Successful Environmental Audits: An Interview with Becky Corbin, CHMM, CPEA

Successful Environmental Audits: An Interview with Becky Corbin, CHMM, CPEA

Becky Corbin, CHMM, CPEA, understands what makes a good environmental compliance or management system audit. With over 20 years of experience in environmental, health and safety compliance, she has participated in more than 100 audits and has extensive experience leading and conducting multi-media environmental health and safety compliance audits for a variety of clients, including industrial /manufacturing facilities, municipalities, utilities, universities, and hospitals. Becky also specializes in assisting clients with a wide range of environmental, health, and safety compliance needs, including program and management system development, training, reporting, plan writing, and permitting. She is a Principal and Project Manager on Woodard & Curran’s compliance services team.

It should be noted that while the focus of this interview is environmental audits and compliance, the ideas and practices discussed here could also be applied to health and safety programs.

What are the benefits of an environmental compliance audit?

“An environmental compliance audit is really a risk management tool. By operating in a non-compliant manner, facilities risk employee safety, environmental incidents, regulatory agency violations and fines, operational interruptions, and brand damage due to negative publicity. Audits provide an opportunity to minimize these risks by identifying gaps in environmental programs and best management practices that can be implemented to help a company meet its regulatory obligations and operate as a good corporate citizen.”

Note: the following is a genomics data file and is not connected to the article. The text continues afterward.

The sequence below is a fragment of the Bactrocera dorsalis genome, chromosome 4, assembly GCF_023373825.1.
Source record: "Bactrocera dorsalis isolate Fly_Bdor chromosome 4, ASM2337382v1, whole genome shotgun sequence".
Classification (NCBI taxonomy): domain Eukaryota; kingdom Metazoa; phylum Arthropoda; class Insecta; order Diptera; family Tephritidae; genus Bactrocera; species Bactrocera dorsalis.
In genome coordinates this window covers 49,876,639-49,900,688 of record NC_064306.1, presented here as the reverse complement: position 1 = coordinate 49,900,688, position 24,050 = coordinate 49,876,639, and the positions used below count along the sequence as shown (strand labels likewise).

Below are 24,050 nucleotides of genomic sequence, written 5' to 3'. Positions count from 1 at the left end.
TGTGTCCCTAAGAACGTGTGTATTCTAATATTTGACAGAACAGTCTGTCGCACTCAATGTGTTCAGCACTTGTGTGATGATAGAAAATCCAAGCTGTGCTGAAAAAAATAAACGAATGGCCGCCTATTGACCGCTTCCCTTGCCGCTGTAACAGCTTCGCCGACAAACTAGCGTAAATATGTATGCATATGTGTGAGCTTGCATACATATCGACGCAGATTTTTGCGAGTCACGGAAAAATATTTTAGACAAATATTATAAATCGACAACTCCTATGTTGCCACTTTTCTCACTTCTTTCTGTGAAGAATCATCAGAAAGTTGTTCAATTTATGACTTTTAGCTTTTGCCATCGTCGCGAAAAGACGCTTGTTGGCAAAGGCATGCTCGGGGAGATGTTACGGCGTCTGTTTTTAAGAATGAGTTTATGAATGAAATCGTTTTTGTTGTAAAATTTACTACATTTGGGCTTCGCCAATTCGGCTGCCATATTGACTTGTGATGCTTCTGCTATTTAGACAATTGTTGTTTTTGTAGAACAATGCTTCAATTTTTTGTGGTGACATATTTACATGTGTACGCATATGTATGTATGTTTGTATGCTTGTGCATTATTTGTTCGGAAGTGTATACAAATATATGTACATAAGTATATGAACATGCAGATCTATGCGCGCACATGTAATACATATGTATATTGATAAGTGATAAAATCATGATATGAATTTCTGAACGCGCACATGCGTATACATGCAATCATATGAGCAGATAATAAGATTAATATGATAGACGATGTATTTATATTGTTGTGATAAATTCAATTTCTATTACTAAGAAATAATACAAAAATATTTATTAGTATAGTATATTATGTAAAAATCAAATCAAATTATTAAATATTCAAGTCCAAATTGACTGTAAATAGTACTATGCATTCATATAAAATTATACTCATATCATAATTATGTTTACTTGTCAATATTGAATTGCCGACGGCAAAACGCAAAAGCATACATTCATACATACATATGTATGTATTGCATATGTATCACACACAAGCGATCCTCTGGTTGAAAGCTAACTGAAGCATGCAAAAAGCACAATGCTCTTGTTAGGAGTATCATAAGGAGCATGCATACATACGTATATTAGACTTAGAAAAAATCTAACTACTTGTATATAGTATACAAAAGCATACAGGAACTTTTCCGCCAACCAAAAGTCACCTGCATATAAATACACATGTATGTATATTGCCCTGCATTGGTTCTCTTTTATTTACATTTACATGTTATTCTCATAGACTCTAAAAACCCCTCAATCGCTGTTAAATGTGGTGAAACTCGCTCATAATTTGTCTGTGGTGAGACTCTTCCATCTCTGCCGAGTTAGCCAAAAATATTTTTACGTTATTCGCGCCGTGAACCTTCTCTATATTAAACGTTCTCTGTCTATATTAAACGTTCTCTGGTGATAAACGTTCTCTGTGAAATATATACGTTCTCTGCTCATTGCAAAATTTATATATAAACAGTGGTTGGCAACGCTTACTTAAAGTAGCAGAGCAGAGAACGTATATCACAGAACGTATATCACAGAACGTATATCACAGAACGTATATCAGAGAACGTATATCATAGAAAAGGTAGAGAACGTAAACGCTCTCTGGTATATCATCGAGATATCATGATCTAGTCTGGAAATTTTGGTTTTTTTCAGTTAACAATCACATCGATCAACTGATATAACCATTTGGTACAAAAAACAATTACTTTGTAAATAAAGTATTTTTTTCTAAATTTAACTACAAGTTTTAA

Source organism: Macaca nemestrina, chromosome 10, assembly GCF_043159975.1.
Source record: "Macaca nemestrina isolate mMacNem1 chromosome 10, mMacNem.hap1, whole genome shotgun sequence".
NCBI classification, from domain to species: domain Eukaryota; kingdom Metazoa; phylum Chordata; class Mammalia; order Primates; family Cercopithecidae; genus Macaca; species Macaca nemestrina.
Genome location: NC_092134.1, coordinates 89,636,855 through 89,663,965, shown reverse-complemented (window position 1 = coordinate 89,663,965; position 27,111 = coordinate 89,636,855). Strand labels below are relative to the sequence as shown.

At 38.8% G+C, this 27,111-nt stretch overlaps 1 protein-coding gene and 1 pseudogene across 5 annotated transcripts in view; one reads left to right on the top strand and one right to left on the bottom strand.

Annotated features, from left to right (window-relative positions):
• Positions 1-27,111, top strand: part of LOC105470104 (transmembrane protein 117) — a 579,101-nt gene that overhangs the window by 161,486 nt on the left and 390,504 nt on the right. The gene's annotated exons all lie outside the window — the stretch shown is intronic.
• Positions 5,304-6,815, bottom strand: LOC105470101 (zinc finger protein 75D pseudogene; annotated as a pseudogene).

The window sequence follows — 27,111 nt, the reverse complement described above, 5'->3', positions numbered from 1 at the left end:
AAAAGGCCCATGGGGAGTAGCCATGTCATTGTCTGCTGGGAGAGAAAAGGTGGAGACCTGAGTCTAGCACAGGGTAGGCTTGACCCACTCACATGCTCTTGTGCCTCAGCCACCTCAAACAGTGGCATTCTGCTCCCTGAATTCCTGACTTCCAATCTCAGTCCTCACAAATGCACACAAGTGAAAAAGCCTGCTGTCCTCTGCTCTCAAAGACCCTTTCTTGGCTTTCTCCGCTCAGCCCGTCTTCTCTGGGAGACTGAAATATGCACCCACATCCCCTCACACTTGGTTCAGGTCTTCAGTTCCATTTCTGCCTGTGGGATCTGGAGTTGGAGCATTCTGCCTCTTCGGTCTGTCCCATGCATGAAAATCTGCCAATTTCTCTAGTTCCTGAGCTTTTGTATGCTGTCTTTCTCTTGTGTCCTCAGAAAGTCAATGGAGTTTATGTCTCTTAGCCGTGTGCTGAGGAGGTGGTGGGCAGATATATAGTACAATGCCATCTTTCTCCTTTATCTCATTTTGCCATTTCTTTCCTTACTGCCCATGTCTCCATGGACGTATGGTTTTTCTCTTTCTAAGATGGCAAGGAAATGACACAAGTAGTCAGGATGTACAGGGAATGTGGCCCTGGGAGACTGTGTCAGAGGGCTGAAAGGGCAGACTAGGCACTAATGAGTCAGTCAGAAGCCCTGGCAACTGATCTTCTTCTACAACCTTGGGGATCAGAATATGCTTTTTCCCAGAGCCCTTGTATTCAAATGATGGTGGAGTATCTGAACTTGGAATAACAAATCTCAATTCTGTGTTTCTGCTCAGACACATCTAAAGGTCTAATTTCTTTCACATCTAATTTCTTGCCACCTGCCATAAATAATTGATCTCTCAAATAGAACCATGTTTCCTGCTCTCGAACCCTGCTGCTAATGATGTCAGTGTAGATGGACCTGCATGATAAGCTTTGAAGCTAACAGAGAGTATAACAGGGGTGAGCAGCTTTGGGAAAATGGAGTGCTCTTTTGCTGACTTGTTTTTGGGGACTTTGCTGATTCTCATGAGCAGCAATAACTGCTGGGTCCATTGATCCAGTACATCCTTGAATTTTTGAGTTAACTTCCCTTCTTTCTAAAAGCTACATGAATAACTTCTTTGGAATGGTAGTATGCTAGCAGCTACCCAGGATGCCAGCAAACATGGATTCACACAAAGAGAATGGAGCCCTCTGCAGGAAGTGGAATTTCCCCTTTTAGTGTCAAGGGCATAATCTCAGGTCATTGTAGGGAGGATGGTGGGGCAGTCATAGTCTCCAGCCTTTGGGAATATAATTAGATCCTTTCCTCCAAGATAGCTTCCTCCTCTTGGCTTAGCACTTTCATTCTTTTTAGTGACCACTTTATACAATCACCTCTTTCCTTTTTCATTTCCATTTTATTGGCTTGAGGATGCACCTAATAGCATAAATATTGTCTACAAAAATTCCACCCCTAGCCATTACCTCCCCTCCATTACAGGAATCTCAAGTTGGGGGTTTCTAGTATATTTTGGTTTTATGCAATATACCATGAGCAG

What is common among the best-managed facilities?

“A key element among most facilities with well-managed environmental programs is a solid management system. Maintaining compliance and effective environmental programs can be a challenge for any company, but without a system to track requirements, assign responsibilities, promote communications, involve management, evaluate programs, and establish goals and metrics, it can be significantly more difficult. A management system provides the necessary framework to achieve and sustain compliance and move programs “beyond compliance” with continuous improvement.”

What challenges or obstacles to maintaining compliance are common in any setting?

“Instilling the idea that compliance is everybody’s responsibility can be difficult. While it will vary depending on the size of a facility and the type of business, possibly dozens, if not hundreds or thousands of employees could conduct regulated activities every day. It is not possible for the dedicated environmental staff to be responsible for that entire scope of activity. Environmental compliance should be viewed as part of doing business, just as quality is, and be incorporated into facility operations.”